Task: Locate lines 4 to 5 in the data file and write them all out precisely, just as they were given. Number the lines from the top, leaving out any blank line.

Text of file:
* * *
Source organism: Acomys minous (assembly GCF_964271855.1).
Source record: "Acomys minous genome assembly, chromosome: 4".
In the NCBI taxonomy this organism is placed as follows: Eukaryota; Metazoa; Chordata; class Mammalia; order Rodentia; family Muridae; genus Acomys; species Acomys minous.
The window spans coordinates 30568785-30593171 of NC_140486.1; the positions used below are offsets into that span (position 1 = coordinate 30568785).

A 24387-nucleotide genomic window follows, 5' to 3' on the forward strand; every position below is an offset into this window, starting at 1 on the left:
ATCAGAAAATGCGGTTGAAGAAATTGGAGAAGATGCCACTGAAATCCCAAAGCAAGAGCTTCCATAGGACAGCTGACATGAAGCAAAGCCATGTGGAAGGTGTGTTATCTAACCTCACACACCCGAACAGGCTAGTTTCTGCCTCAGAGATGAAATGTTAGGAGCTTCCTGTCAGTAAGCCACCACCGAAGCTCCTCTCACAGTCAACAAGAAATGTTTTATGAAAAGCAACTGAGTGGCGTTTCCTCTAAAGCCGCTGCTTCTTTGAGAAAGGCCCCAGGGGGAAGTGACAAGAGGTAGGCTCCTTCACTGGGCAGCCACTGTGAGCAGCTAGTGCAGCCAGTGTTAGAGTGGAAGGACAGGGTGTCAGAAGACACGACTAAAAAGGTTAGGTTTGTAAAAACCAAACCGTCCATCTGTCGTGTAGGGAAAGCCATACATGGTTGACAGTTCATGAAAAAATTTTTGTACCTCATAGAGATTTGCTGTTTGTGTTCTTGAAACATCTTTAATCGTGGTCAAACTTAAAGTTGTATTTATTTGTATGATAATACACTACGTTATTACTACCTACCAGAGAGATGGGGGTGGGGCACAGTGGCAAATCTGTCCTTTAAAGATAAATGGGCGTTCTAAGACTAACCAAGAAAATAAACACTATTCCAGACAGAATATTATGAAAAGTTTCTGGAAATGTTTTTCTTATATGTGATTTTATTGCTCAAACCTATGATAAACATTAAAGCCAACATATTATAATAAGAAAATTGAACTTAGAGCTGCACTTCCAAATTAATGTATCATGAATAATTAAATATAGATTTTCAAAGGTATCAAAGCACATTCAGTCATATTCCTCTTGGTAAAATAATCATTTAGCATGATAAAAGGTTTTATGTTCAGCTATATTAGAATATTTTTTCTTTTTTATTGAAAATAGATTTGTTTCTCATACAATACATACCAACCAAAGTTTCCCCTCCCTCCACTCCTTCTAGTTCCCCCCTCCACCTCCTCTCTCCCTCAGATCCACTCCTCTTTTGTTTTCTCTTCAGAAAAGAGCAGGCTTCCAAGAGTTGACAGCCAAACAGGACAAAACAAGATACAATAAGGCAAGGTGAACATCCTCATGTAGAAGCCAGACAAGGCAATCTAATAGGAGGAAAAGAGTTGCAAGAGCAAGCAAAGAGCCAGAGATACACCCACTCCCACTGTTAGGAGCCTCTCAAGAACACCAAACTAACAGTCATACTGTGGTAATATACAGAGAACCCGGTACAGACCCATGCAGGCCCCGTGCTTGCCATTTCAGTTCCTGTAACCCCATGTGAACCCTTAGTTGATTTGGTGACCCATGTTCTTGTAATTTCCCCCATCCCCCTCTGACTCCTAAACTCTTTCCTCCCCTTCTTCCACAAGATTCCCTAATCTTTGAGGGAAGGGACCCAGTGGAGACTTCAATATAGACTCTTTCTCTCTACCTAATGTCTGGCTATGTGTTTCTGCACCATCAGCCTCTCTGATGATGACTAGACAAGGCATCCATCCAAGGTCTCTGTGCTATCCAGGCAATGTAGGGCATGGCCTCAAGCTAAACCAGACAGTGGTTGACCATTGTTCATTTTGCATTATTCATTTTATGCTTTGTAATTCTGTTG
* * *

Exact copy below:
The window spans coordinates 30568785-30593171 of NC_140486.1; the positions used below are offsets into that span (position 1 = coordinate 30568785).

A 24387-nucleotide genomic window follows, 5' to 3' on the forward strand; every position below is an offset into this window, starting at 1 on the left: